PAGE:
"National state view", (was: [SPORK] Loving The Troops)

Eugen Leitl eugen@leitl.org
Thu, 20 Mar 2003 23:35:56 +0100 (CET)


On Thu, 20 Mar 2003, Russell Turpin wrote:

> Maybe. As long as I've been political attuned,
> there has been a lot of talk about breaking
> out of the nation-state paradigm, whether by

Nation-states are terribly young as far as I'm concerned. You have to
integrate both the very long view, as well as recent acceleration in the
rate of change. It is very worthwhile to try to backtrace into former
mindset to just see how much has been accomplished already. I think it is 
very impressive, though the limits of biology definitely are extremely 
annoying in the attempt of taking the truly long view, personally.

> free-floating cities, or cosmopolitan
> organizations that gradually supersede

Invoking physical promixity as a dominant factor in organization is a
fundamental misunderstanding of what this is all about.

> nations, or the grand and glorious revolution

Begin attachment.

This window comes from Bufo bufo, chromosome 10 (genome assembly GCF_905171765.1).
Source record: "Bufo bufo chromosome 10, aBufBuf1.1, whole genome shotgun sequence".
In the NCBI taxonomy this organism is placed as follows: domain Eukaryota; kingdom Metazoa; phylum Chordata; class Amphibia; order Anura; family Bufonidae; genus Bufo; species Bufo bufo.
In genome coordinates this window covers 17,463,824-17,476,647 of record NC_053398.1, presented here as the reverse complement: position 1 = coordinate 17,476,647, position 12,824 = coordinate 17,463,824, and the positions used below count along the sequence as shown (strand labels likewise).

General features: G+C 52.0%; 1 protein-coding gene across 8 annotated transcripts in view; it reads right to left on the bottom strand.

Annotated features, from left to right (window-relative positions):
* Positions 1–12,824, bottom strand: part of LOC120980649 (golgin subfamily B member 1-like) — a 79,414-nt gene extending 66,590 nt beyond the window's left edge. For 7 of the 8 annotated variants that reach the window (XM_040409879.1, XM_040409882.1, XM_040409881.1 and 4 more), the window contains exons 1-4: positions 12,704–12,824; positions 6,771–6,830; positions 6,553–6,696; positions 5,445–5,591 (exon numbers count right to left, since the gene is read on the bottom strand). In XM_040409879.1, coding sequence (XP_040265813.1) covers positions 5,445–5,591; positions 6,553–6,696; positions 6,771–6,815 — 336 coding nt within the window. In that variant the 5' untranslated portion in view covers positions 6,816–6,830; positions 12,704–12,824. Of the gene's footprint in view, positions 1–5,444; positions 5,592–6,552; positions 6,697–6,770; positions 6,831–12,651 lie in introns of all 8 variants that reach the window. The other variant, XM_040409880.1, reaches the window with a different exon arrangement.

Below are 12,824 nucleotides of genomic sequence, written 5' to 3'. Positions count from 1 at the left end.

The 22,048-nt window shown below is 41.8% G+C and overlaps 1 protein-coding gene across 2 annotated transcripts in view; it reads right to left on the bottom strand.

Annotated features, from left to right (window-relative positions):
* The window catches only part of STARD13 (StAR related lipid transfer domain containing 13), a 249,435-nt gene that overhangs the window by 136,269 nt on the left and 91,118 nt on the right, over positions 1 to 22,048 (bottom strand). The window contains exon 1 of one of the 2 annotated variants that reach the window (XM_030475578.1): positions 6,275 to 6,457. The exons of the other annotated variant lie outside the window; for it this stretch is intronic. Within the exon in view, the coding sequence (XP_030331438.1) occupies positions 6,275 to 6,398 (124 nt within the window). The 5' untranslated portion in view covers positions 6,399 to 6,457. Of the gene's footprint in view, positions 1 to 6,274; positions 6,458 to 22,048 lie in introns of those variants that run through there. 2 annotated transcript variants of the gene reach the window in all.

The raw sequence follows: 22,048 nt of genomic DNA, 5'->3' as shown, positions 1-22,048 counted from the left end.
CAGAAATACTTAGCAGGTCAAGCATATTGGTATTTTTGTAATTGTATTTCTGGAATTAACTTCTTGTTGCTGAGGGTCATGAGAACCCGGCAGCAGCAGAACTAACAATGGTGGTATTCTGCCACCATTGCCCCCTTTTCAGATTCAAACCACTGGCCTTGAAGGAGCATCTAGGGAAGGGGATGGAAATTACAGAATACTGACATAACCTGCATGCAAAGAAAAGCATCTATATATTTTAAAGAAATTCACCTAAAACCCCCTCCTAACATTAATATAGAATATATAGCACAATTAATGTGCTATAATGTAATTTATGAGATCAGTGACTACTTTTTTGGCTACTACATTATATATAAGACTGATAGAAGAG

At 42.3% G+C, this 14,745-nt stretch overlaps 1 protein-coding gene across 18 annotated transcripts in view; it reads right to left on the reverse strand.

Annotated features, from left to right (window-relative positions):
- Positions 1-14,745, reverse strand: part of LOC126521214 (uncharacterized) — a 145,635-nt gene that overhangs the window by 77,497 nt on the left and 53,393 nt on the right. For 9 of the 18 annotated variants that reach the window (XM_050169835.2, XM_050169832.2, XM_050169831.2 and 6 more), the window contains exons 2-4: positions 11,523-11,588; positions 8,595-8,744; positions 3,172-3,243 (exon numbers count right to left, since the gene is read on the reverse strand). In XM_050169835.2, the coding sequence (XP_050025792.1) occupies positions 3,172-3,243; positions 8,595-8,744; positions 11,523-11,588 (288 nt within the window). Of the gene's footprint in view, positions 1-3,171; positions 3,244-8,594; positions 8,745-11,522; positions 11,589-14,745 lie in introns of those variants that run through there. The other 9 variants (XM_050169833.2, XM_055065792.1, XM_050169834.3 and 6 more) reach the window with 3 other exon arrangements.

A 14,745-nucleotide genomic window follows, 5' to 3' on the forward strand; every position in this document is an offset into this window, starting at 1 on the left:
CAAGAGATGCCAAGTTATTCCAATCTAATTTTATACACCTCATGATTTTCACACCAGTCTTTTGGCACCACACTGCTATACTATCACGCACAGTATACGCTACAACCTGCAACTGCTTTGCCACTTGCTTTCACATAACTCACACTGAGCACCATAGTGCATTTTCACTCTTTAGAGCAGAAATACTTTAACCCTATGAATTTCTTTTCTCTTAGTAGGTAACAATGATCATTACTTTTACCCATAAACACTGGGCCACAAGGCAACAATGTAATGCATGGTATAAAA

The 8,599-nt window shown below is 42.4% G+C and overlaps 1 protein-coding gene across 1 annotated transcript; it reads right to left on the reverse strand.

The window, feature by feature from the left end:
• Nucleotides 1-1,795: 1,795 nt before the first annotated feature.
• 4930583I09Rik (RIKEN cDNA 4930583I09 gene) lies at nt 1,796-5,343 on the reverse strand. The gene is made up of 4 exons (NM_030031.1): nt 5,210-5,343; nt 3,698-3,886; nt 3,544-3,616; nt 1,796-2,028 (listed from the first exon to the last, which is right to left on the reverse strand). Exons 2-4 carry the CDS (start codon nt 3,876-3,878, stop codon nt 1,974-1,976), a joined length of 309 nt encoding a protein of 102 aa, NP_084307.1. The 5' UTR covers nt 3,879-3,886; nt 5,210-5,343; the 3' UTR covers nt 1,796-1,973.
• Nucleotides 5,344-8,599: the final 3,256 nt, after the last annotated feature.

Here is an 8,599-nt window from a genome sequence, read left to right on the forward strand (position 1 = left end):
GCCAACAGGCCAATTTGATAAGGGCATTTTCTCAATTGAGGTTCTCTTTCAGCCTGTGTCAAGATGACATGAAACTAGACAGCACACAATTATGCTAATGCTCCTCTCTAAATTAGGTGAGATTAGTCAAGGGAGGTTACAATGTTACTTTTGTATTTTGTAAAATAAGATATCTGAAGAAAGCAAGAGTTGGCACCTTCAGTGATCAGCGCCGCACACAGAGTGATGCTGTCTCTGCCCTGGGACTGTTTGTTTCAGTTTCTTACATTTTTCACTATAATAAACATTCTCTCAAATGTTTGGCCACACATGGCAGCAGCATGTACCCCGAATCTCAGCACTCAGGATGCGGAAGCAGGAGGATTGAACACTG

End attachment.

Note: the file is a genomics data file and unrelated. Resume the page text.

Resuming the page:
> that finally ushers in anarchism. Most of

Anarchism is about jacking up degree of cooperation of individual agent
(which can be accelerated due to infoprocessing assist).  The glorious
revolution thing is so two centuries ago.

> these views are utopic, not just in the sense
> of describing how wonderful things might be
> if nations were superseded, but in the sense

What you're probalby not seeing that there is a currently thin but growing
layer which already lives in a "nations are obsolete" mode. Not even being
extreme about it, just matter of fact. I genuinely hope that faction is 
going to grow.

> of having absolutely no practical way to get
> from here to there, relying just on the
> self-interest and other natural motivators of
> people living within a national framework.

Old power patterns are sure difficult to disrupt, but economy
traditionally transcends nationalism, and there are even higher-order
cooperation patterns being brewed up.

> I would never make a moral argument for
> nations from some kind of first principles.
> They seem more a pragmatic necessity than a
> moral ideal. If you think otherwise, then the
> thing to do is describe a probable path for
> establishing a desirable community that lies
> outside national auspices. I might move! Until
> then, I don't think there is much ammunition
> for criticizing those who take nations into
> account.

I think you're being unnecessarily recalcitrant here.